In this article, you can learn about WASM, why it’s difficult to debug, and some workarounds you can use when debugging WASM.

WebAssembly, (or WASM), allows developers to use code gathered from languages like Rust, C or C+ within an internet browser at close to native speeds.

WASM can also be successfully utilized as a lightweight docker replacement for platforms that require fast sandboxing. An interface that is platform independent such as standard WASI can enable file system access, basic functions such as the standard input and output, and other similar functions.

Despite the many benefits, debugging WASM can be difficult, as real bugs are growing more complicated to reproduce. Source maps can be used to find reliable stack traces, to see what they truly look like and to achieve reliable file names in WASM.

In this article, we will talk about WASM, why it’s difficult to debug, and some workarounds you can use when debugging WASM that involve source maps and stack unwinding.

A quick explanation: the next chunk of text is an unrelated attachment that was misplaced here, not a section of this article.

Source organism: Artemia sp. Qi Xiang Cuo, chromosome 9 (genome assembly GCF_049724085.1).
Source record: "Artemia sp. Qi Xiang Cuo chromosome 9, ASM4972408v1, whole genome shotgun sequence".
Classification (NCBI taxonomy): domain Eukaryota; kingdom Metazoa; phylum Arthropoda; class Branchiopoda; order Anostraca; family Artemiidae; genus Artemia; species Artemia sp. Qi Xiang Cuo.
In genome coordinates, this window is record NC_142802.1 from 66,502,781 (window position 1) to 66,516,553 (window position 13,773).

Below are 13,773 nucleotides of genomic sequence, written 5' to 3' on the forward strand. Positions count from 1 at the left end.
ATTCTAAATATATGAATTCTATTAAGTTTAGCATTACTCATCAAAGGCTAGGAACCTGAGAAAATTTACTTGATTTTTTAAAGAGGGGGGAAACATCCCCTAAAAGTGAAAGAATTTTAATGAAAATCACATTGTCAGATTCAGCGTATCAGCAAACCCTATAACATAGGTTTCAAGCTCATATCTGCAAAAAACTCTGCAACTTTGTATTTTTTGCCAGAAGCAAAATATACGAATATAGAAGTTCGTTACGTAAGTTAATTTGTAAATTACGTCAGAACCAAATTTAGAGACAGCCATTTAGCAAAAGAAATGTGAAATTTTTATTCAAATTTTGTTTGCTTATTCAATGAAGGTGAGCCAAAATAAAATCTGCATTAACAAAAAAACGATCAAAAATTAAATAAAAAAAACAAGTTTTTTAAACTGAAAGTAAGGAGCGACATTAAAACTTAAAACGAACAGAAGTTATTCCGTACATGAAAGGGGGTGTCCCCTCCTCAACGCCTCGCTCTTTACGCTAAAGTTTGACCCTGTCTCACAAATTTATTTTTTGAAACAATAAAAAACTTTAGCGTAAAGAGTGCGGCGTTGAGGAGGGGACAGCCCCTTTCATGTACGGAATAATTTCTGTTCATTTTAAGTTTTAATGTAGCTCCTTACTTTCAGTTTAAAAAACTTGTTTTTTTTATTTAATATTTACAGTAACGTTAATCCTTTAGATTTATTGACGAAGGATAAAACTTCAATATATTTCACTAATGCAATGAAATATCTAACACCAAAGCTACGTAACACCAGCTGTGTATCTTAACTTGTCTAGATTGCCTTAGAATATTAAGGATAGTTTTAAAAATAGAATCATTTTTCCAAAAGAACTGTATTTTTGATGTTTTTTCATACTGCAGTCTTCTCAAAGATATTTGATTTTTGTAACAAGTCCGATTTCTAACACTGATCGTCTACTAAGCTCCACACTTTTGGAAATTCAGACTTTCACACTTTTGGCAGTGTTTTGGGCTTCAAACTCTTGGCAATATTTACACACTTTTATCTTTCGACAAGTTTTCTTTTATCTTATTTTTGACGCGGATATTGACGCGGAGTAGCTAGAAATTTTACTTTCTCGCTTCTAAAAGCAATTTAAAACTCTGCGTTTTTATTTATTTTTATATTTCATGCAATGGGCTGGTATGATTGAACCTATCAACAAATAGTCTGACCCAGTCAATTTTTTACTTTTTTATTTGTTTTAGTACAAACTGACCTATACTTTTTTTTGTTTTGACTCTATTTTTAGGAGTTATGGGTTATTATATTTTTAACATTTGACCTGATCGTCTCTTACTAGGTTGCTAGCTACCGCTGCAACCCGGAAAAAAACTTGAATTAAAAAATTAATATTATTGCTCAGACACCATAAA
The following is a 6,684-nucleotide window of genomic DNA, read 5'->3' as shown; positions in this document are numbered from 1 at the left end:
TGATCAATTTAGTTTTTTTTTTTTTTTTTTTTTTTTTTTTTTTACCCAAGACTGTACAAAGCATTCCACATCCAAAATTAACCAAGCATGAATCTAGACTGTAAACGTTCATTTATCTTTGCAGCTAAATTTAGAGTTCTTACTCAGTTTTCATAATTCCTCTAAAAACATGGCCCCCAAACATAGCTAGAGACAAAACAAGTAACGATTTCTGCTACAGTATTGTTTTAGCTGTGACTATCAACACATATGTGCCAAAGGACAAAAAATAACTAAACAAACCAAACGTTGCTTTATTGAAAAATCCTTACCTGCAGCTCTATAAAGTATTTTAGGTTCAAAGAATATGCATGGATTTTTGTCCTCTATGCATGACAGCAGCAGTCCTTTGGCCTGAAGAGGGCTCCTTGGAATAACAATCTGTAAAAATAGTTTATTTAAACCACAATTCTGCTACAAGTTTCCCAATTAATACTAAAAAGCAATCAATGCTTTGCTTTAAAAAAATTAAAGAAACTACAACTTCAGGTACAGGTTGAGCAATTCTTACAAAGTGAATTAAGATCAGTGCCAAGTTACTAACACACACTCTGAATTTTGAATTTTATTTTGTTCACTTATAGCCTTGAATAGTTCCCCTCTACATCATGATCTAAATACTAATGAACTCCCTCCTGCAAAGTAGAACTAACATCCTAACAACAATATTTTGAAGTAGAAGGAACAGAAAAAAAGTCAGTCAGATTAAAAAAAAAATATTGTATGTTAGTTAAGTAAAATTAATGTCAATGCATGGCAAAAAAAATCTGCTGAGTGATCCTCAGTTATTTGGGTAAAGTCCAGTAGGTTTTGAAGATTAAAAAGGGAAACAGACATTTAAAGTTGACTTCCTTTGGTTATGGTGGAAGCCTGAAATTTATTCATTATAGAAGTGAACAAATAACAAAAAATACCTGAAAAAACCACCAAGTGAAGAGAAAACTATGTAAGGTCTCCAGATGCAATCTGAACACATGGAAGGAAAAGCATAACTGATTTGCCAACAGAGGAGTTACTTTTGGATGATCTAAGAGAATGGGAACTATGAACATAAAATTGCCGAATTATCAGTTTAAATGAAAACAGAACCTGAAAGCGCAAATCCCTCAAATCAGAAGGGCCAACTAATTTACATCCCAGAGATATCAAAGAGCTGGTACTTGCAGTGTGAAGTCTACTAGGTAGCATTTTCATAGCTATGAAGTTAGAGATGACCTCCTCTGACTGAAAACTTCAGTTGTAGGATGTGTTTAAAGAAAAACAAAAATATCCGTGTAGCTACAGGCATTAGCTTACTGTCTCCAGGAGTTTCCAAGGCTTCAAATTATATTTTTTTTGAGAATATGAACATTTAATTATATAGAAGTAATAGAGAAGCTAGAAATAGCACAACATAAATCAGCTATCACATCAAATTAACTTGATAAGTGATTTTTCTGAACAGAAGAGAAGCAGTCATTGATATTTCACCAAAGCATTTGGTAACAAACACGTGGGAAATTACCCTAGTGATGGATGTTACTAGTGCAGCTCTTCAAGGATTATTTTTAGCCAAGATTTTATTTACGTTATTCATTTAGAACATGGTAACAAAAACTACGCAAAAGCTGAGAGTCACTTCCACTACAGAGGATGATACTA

What is WebAssembly?

WASM is code for modern web browsers that relies on language with a very compact binary format, and provides other coding languages with a compilation target so they can work on the web. It works in tandem with JavaScript, sharing many functions. As a result of this, even developers who don’t know how to write WASM code can still use it. WASM’s compatibility is especially attractive considering 75% of web developers report using JavaScript for the majority of their coding needs.

Not all functions can be accessed in the same memory space, hence the utilization of stacking in the program. DWARF is useful for debugging other programs, but is also not fully functional with WASM in any current execution engines. Over a year ago, changes in DWARF were implemented to permit understanding of WebAssembly. This came along with major modifications to the LLVM backend for WASM.

Ultimately, mastering different types of code and their debugging methods is important for developers, especially those working in the cloud and in the Software-as-a-Service (SaaS) industry specifically. That’s because SaaS allows data to be accessed from any device with a browser and relies on code that makes up an application hosted in the browser’s server. Code that is compatible in different browsers and is bug-free ultimately enhances customer experience and increases customer retention.

#wasm #webassembly #web-development

How to Debug WASM and Achieve a Reliable Stack Trace
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